By: Pablo Corso
Carbon storage capacity iMapping Carbon Reserves To Fight Climate Changen forests across the globe is only at 88 per cent of its potential, according to a study published in Proceedings of the National Academy of Sciences (PNAS), which sets out to help prioritise locations for increasing reserves.
The findings could assist the design of strategies to combat climate change, say researchers from the US-based Woodwell Climate Research Center, as forest systems act like sponges, sequestering carbon dioxide from the atmosphere.
Improved management of existing forests, such as conserving native tree species and prohibiting logging, could help realise nearly three quarters of this unmet potential, the majority of which (71 per cent) lies in the tropics, according to the study.
“If there is no concerted global action to reduce emissions, tropical forests will suffer the impacts of climate change even if deforestation and degradation are curbed.”
David Lapola, Center for Meteorological and Climate Research Applied to Agriculture, Campinas, Brazil
Among the top ten countries with the greatest potential are Brazil — second only to Russia — Indonesia, Democratic Republic of Congo, India, and Mexico.
Wayne Walker, one of the study authors, told SciDev.Net: “The size of the untapped reservoir — the space on land that is available for additional carbon storage — is considerable: about 287 petagrams (PgC) after we set aside land that is critical to food production and human habitation.” A petagram (PgC) is equivalent to one billion tonnes.
Most (78 per cent) of this unrealised potential is found in woody biomass, while 22 per cent is in soil, according to the study, which combined existing data, field measurements and geospatial imagery to assess the gap between current and potential carbon storage.
To meet the objectives of the Paris Agreement, to prevent the average temperature increase from exceeding 2°C compared to pre-industrial levels, global emissions must remain below 250 PgC. At current rates, that amount would be reached by 2045, the study says.
In this context, researchers say it is essential to understand carbon storage capacity in order to advance so-called “nature-based” climate solutions, such as forest maintenance, improved management of degraded ecosystems, and restoration — planting trees where native forests have been felled.
The findings reflect the high rates of historic deforestation and forest degradation in the tropics, according to Walker. “Generally speaking, countries with greater forest loss have larger land-carbon deficits and greater unrealised potential for additional carbon storage,” he explained.
David Lapola, from the Center for Meteorological and Climate Research Applied to Agriculture, in Campinas, Brazil, disagrees with some of the study’s conclusions.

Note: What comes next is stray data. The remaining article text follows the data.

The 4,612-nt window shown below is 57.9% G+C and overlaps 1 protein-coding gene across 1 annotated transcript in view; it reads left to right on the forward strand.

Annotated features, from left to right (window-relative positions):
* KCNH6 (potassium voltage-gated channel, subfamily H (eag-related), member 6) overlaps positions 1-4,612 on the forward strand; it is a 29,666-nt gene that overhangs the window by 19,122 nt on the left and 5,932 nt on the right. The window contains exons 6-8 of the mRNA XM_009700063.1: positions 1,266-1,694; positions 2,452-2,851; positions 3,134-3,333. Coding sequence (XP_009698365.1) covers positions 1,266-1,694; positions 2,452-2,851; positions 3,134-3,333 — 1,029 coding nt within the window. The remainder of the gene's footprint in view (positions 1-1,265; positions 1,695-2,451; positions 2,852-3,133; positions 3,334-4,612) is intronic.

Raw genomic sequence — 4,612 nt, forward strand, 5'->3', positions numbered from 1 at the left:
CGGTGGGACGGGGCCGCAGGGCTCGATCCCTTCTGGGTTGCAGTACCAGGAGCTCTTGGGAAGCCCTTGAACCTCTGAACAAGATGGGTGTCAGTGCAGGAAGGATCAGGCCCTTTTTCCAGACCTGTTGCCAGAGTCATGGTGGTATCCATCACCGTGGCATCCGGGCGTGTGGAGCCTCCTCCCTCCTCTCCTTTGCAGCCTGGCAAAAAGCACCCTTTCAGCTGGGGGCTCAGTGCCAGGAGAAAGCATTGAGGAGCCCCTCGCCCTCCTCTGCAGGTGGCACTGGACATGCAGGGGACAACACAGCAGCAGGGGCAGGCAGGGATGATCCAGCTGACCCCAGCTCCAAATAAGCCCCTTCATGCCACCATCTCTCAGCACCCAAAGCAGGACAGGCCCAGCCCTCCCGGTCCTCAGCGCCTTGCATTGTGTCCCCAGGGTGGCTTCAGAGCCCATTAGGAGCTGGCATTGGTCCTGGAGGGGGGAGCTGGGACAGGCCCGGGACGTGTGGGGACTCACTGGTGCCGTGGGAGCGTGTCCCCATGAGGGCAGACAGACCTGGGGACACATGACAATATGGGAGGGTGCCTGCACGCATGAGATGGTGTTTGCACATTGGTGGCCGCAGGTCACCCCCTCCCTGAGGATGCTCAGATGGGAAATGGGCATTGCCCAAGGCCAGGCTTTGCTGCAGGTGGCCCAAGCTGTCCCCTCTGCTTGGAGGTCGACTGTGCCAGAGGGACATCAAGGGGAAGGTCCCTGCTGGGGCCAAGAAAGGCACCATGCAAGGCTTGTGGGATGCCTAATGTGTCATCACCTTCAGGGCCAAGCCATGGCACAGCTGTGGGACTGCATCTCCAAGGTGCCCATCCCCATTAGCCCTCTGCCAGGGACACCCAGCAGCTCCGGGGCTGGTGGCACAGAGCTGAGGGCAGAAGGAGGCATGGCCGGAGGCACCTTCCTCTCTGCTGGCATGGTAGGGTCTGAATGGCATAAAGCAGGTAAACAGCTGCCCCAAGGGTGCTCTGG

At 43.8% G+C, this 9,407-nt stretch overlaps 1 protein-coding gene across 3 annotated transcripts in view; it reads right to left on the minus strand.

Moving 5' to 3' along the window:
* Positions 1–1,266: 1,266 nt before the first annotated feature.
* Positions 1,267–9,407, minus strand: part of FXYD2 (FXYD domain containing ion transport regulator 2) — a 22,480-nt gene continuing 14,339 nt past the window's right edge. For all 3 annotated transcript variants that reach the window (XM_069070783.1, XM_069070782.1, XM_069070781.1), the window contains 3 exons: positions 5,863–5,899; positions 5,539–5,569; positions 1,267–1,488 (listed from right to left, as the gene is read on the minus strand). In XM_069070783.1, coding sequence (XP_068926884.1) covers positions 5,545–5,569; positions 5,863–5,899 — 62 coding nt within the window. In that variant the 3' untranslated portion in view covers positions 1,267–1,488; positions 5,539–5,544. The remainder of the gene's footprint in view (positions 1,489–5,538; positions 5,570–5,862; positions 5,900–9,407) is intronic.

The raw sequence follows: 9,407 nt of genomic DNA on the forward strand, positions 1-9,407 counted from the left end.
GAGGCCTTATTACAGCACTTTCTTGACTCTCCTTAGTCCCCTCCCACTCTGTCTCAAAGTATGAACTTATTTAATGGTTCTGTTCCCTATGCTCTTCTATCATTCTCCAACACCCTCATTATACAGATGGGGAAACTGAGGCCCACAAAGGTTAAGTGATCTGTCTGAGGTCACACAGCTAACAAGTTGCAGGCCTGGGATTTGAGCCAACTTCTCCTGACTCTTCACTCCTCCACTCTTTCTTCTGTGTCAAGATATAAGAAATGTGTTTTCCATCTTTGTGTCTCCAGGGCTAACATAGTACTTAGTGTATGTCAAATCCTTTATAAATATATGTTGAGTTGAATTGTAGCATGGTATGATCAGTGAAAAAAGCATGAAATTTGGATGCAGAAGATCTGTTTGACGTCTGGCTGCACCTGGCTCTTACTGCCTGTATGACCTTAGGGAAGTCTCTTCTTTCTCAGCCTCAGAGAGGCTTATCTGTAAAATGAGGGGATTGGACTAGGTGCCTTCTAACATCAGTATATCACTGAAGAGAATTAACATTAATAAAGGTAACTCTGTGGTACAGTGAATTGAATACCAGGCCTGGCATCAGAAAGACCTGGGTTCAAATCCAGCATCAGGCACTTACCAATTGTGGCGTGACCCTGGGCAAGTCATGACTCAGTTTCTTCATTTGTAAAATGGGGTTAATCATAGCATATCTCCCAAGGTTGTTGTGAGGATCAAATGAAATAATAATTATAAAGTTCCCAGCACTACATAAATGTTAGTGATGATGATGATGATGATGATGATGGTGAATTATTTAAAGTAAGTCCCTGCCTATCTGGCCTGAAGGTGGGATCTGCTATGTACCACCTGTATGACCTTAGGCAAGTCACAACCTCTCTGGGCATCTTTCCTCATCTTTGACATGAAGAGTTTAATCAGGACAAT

“Long-term observational data is showing that the carbon sink strength in the Amazon has reduced 30 per cent since the 1990’s,” he told SciDev.Net.
“Should that trend persist, the world’s largest tropical forest will turn into a carbon source to the atmosphere in about 15 years. So how can we expect these forests to absorb even more carbon when there are projections saying their current carbon stocks won’t persist?”
He said preserving existing forests and woody ecosystems and restoring degraded ones were among the actions needed to curb climate change. “But I don’t think we should count only on that to take us out of the planetary-scale problem we created,” he added.
Changes in temperature and precipitation will affect the size of carbon stocks and “across the tropics, the size of the available reservoir is likely to decrease”, says Walker.
In Brazil, restoration accounts for less than 10 per cent of potential climate benefits (related to carbon storage), according to the study. It says the greatest gains will come from focusing efforts where forest cover has been at least partially maintained.
“Any attempt to compensate an emission with an equivalent elimination will lead to an atmospheric concentration higher than if the emission had been avoided from the beginning,” the study warns.
Lapola also warns of the risk of polluting countries or companies using carbon credit programmes to “offset” emissions “as a license to continue emitting”.
He said the study follows the common line of argument that responsibility for cutting carbon emissions lies with tropical nations and that issues of land tenure and funding are not addressed.
Actions needed to stop deforestation are “relatively easy and Brazil has demonstrated in the past that it is doable”, according to Lapola, but “to contain degradation, we still have to understand way more deeply its causes and implications”.
He also stressed the need to advance carbon capture and storage mechanisms and REDD+ projects, which provides economic incentives to encourage developing countries to conserve rather than cut down forests.
“Global climate change, differently from deforestation and degradation, is not only up to tropical countries to solve,” added Lapola. “If there is no concerted global action to reduce emissions, tropical forests will suffer the impacts of climate change even if deforestation and degradation are curbed.”
This piece was produced by SciDev.Net’s Latin America and Caribbean desk and edited for brevity and clarity.
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